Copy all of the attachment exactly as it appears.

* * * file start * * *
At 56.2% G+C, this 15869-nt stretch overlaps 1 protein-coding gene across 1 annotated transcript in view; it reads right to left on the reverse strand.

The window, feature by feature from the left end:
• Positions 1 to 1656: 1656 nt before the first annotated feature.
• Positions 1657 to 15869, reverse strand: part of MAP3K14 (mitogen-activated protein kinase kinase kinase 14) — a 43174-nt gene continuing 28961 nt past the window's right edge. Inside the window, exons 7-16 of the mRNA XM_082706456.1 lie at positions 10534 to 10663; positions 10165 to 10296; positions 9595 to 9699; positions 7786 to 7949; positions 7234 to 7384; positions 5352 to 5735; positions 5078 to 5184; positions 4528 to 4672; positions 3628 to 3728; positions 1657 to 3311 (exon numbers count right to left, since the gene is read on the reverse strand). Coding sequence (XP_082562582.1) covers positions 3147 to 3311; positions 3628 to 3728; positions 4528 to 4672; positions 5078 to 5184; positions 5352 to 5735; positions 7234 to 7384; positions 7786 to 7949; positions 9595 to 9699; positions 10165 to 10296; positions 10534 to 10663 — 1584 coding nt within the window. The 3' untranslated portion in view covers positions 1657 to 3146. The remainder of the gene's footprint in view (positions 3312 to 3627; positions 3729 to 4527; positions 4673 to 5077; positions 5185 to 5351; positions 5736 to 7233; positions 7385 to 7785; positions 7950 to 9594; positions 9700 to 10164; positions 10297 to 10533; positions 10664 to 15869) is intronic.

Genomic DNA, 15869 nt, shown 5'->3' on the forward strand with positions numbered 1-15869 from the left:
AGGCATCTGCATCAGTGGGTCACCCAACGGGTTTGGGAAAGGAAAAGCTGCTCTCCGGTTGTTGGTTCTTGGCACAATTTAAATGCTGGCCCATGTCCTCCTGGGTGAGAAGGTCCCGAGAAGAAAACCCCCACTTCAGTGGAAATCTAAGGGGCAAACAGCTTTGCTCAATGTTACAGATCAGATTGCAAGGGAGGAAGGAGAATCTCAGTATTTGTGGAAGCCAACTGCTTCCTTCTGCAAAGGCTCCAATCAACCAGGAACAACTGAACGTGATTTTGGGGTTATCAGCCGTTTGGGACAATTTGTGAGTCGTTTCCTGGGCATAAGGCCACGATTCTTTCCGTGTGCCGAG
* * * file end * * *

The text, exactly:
At 56.2% G+C, this 15869-nt stretch overlaps 1 protein-coding gene across 1 annotated transcript in view; it reads right to left on the reverse strand.

The window, feature by feature from the left end:
• Positions 1 to 1656: 1656 nt before the first annotated feature.
• Positions 1657 to 15869, reverse strand: part of MAP3K14 (mitogen-activated protein kinase kinase kinase 14) — a 43174-nt gene continuing 28961 nt past the window's right edge. Inside the window, exons 7-16 of the mRNA XM_082706456.1 lie at positions 10534 to 10663; positions 10165 to 10296; positions 9595 to 9699; positions 7786 to 7949; positions 7234 to 7384; positions 5352 to 5735; positions 5078 to 5184; positions 4528 to 4672; positions 3628 to 3728; positions 1657 to 3311 (exon numbers count right to left, since the gene is read on the reverse strand). Coding sequence (XP_082562582.1) covers positions 3147 to 3311; positions 3628 to 3728; positions 4528 to 4672; positions 5078 to 5184; positions 5352 to 5735; positions 7234 to 7384; positions 7786 to 7949; positions 9595 to 9699; positions 10165 to 10296; positions 10534 to 10663 — 1584 coding nt within the window. The 3' untranslated portion in view covers positions 1657 to 3146. The remainder of the gene's footprint in view (positions 3312 to 3627; positions 3729 to 4527; positions 4673 to 5077; positions 5185 to 5351; positions 5736 to 7233; positions 7385 to 7785; positions 7950 to 9594; positions 9700 to 10164; positions 10297 to 10533; positions 10664 to 15869) is intronic.

Genomic DNA, 15869 nt, shown 5'->3' on the forward strand with positions numbered 1-15869 from the left:
AGGCATCTGCATCAGTGGGTCACCCAACGGGTTTGGGAAAGGAAAAGCTGCTCTCCGGTTGTTGGTTCTTGGCACAATTTAAATGCTGGCCCATGTCCTCCTGGGTGAGAAGGTCCCGAGAAGAAAACCCCCACTTCAGTGGAAATCTAAGGGGCAAACAGCTTTGCTCAATGTTACAGATCAGATTGCAAGGGAGGAAGGAGAATCTCAGTATTTGTGGAAGCCAACTGCTTCCTTCTGCAAAGGCTCCAATCAACCAGGAACAACTGAACGTGATTTTGGGGTTATCAGCCGTTTGGGACAATTTGTGAGTCGTTTCCTGGGCATAAGGCCACGATTCTTTCCGTGTGCCGAG